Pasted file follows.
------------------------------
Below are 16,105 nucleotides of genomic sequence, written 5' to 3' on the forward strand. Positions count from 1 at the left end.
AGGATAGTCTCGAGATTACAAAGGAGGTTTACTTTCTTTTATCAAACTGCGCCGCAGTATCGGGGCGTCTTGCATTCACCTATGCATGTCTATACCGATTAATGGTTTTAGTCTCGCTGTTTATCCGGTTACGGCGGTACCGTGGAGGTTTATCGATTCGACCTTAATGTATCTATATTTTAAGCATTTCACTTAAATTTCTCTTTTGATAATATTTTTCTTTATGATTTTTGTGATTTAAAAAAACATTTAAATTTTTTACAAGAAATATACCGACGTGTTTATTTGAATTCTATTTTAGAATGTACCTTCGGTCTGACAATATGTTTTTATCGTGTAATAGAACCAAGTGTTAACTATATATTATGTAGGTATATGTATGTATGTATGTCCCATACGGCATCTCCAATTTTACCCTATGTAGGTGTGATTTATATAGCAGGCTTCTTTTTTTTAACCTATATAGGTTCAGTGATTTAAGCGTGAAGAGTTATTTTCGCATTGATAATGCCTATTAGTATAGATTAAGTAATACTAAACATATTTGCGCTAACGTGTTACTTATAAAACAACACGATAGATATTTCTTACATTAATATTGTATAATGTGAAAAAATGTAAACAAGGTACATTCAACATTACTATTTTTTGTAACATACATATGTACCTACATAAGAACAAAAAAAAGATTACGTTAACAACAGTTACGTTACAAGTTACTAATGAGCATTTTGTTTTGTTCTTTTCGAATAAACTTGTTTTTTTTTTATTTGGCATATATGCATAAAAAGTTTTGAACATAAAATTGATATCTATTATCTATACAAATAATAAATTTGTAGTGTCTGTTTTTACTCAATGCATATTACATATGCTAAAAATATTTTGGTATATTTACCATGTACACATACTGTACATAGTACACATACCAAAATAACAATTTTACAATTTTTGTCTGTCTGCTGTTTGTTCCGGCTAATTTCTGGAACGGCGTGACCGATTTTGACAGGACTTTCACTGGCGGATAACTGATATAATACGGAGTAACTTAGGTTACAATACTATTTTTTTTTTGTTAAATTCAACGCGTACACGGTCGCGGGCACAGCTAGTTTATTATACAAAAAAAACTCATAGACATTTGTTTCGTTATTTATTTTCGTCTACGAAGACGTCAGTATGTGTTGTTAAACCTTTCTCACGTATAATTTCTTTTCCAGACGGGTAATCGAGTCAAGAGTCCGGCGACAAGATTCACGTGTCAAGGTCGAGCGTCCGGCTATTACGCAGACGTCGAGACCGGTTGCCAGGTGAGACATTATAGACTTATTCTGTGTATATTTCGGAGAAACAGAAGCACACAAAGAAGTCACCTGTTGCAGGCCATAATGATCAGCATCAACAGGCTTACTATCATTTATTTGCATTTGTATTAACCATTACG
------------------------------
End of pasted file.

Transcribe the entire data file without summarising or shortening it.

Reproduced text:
Below are 16,105 nucleotides of genomic sequence, written 5' to 3' on the forward strand. Positions count from 1 at the left end.
AGGATAGTCTCGAGATTACAAAGGAGGTTTACTTTCTTTTATCAAACTGCGCCGCAGTATCGGGGCGTCTTGCATTCACCTATGCATGTCTATACCGATTAATGGTTTTAGTCTCGCTGTTTATCCGGTTACGGCGGTACCGTGGAGGTTTATCGATTCGACCTTAATGTATCTATATTTTAAGCATTTCACTTAAATTTCTCTTTTGATAATATTTTTCTTTATGATTTTTGTGATTTAAAAAAACATTTAAATTTTTTACAAGAAATATACCGACGTGTTTATTTGAATTCTATTTTAGAATGTACCTTCGGTCTGACAATATGTTTTTATCGTGTAATAGAACCAAGTGTTAACTATATATTATGTAGGTATATGTATGTATGTATGTCCCATACGGCATCTCCAATTTTACCCTATGTAGGTGTGATTTATATAGCAGGCTTCTTTTTTTTAACCTATATAGGTTCAGTGATTTAAGCGTGAAGAGTTATTTTCGCATTGATAATGCCTATTAGTATAGATTAAGTAATACTAAACATATTTGCGCTAACGTGTTACTTATAAAACAACACGATAGATATTTCTTACATTAATATTGTATAATGTGAAAAAATGTAAACAAGGTACATTCAACATTACTATTTTTTGTAACATACATATGTACCTACATAAGAACAAAAAAAAGATTACGTTAACAACAGTTACGTTACAAGTTACTAATGAGCATTTTGTTTTGTTCTTTTCGAATAAACTTGTTTTTTTTTTATTTGGCATATATGCATAAAAAGTTTTGAACATAAAATTGATATCTATTATCTATACAAATAATAAATTTGTAGTGTCTGTTTTTACTCAATGCATATTACATATGCTAAAAATATTTTGGTATATTTACCATGTACACATACTGTACATAGTACACATACCAAAATAACAATTTTACAATTTTTGTCTGTCTGCTGTTTGTTCCGGCTAATTTCTGGAACGGCGTGACCGATTTTGACAGGACTTTCACTGGCGGATAACTGATATAATACGGAGTAACTTAGGTTACAATACTATTTTTTTTTTGTTAAATTCAACGCGTACACGGTCGCGGGCACAGCTAGTTTATTATACAAAAAAAACTCATAGACATTTGTTTCGTTATTTATTTTCGTCTACGAAGACGTCAGTATGTGTTGTTAAACCTTTCTCACGTATAATTTCTTTTCCAGACGGGTAATCGAGTCAAGAGTCCGGCGACAAGATTCACGTGTCAAGGTCGAGCGTCCGGCTATTACGCAGACGTCGAGACCGGTTGCCAGGTGAGACATTATAGACTTATTCTGTGTATATTTCGGAGAAACAGAAGCACACAAAGAAGTCACCTGTTGCAGGCCATAATGATCAGCATCAACAGGCTTACTATCATTTATTTGCATTTGTATTAACCATTACG